Good Ownership and Good Governance: The Case for Investor Stewardship

The TakeAway: New UK Stewardship Code Helps Investors Act as Owners – Will US Follow Suit?

With all the attention on financial regulatory reform, it’s easy to forget a simple truism:  You can’t have good corporate governance without good ownership.  While the US is making progress toward better corporate governance, it has a long way to go when it comes to a framework for good stewardship of financial assets, particularly with respect to institutional investors.

Perhaps we can take a cue from the UK, which (again) decided to improve shareowner engagement beginning January 2009, in the wake of the banking crisis.

A few weeks ago, the Financial Reporting Council (FRC) – the UK’s independent regulator responsible for promoting high quality corporate governance and reporting – published the UK’s first Stewardship Code for institutional investors.  Its introduction, said Paul Myners, former Financial Services Secretary to HM Treasury, establishes “aspirational standards” through which UK owners should be holding UK companies to account.  “It was devised as a UK solution to a UK problem,” he told attendees at the Yale Governance Forum last June.  That said, it might serve as a model for other countries seeking to enhance accountability for both investor-owners and corporations.

The aim of the Stewardship Code is to “enhance the quality of engagement between institutional investors and companies”, so that “long term returns to shareholders and the efficient exercise of governance responsibilities” is improved.  The Stewardship Code calls upon institutional investors to “comply or explain” – or voluntarily adhere – to seven core principles, which ask them to:

  • disclose their policy on stewardship and approach to voting policy;
  • monitor and publicly disclose conflicts of interest in relation to stewardship;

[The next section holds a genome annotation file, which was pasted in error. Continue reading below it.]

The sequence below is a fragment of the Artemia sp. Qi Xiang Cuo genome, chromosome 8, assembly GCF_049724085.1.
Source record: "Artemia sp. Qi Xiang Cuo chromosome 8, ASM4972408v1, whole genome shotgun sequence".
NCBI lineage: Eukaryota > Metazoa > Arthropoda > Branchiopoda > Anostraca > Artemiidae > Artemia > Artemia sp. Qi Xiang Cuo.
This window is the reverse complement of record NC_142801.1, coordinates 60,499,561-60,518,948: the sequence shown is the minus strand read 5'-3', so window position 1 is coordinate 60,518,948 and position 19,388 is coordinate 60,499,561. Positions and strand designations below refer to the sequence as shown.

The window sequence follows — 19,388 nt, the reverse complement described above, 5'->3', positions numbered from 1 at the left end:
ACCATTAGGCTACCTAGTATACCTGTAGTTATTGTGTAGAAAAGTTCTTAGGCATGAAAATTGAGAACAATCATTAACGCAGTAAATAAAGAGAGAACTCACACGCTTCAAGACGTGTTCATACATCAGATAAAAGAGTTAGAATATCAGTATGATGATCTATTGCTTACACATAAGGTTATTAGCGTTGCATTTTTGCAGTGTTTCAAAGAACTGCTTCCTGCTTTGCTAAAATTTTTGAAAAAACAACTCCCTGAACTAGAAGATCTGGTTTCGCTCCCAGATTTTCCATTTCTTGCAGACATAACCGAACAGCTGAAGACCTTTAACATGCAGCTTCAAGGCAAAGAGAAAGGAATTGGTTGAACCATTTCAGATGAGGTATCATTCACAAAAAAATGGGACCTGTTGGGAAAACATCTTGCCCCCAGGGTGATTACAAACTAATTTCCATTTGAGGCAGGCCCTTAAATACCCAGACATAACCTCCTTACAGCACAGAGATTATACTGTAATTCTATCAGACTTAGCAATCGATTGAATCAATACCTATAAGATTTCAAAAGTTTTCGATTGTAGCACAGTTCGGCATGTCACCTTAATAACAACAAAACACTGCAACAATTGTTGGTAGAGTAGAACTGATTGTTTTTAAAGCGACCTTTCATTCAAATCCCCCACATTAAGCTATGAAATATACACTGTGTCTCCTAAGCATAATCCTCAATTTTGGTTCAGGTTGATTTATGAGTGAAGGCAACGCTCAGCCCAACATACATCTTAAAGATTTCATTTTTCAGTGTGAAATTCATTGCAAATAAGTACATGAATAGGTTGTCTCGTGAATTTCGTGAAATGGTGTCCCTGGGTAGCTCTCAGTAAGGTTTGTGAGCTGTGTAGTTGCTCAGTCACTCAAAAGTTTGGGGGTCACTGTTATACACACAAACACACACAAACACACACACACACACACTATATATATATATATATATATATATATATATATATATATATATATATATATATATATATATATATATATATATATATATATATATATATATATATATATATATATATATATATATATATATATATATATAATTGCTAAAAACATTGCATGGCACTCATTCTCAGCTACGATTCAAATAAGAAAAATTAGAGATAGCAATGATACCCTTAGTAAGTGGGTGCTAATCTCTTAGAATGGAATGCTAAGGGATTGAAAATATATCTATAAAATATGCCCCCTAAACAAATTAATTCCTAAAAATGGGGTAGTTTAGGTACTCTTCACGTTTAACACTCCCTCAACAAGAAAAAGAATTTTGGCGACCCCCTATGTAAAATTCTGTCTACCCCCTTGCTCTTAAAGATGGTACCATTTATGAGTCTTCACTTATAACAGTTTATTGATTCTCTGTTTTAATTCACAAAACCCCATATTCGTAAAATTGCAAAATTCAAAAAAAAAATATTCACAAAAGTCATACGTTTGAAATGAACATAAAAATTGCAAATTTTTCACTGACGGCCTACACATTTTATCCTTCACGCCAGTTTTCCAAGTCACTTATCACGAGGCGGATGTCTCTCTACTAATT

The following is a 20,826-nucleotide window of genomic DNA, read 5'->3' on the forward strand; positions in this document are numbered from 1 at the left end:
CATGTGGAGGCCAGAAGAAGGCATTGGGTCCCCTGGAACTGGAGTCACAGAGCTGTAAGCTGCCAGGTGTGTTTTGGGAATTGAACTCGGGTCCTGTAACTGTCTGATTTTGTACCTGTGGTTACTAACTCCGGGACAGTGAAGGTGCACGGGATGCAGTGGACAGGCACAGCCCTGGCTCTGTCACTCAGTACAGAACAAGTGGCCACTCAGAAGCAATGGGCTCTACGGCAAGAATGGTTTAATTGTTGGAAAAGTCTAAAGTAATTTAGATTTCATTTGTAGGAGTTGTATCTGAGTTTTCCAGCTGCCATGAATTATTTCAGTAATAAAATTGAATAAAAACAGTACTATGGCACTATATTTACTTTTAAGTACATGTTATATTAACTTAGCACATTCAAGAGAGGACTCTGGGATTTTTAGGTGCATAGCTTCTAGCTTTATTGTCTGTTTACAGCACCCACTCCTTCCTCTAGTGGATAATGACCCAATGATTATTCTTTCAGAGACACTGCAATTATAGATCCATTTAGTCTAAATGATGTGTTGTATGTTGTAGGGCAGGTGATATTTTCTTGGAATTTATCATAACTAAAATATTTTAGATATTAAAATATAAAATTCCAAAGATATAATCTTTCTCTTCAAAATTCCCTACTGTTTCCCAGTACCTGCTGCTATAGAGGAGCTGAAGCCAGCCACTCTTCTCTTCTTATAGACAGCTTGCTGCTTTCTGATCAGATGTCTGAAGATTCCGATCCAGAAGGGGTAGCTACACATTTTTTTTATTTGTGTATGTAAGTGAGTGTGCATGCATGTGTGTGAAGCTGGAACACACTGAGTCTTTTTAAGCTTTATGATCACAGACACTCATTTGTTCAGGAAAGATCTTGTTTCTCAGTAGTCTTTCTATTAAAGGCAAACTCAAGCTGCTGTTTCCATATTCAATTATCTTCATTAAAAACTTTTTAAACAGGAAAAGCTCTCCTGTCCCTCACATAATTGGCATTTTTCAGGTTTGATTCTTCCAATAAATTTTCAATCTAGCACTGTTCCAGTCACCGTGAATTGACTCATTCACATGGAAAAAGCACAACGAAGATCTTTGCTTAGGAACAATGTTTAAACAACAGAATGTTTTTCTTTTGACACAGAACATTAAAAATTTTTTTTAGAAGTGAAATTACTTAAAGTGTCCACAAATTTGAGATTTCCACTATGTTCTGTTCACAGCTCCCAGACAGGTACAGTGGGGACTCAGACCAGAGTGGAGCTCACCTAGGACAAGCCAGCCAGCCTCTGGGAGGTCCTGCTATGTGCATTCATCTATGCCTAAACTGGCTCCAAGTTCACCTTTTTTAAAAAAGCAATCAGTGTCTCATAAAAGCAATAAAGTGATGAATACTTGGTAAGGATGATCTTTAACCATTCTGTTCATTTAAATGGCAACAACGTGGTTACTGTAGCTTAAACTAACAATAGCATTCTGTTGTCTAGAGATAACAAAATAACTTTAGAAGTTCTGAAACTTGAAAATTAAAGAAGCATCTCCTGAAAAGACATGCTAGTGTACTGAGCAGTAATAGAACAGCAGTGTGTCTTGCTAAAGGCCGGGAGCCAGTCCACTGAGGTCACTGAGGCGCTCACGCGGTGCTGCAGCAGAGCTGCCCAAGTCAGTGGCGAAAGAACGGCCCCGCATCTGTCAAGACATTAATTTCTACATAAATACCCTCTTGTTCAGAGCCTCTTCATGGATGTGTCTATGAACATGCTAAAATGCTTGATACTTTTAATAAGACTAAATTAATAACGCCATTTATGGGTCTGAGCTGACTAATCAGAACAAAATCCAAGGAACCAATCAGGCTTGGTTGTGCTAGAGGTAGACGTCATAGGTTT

• oversee investee companies and decide when to intervene through active dialogue with a company board;
  • establish guidelines on when and how to escalate their activities to preserve shareholder value;
  • act collectively with other investors when appropriate;
  • have a clear policy on proxy voting and disclosure of voting activity; and
  • report periodically on their stewardship and voting.

To underscore the connection between good corporate governance and good ownership, the Stewardship Code complements the Corporate Governance Code for listed companies, published last June after extensive revision.  A similar set of principles published by UK’s Institutional Shareholders Committee (ISC) last November, the Code on the Responsibilities of Institutional Investors, also served as a model for the Stewardship Code.  That initiative flowed directly into the Walker Review of corporate governance in the financial services sector, undertaken in February 2009 and completed in November (the Walker Review proposed creation of an investors’ stewardship code) as well as the FRC’s review of a combined code for corporate governance and investor stewardship.

Meanwhile, things continue to evolve.  Yesterday, Responsible Investor reported that the British government is mulling the creation of a single regulatory “governance czar” who would oversee corporate governance, company disclosure, and institutional shareholders’ stewardship of companies.  “The idea is to merge the UK Listing Authority (UKLA), the arm of the Financial Services Authority which deals with stock exchange listings, with the Financial Reporting Council [FRC], the body which oversees the Corporate Governance Code and the Stewardship Code,” reported Daniel Brooksbank.  The government issued a consultation document titled A New Approach To Financial Regulation:  Judgment, Focus, Stability that proposed this merger, as a basis for further discussion.

Even as it struggles with implementation of its new Stewardship Code – last week, Responsible Investor described some hurdles – and tinkers with the regulatory structure, the Brits recognize the importance of shareholder engagement as well as resolving conflicts while seeking common ground.  When it comes to money and power, that’s quite an accomplishment.

What’s holding us back from doing the same?

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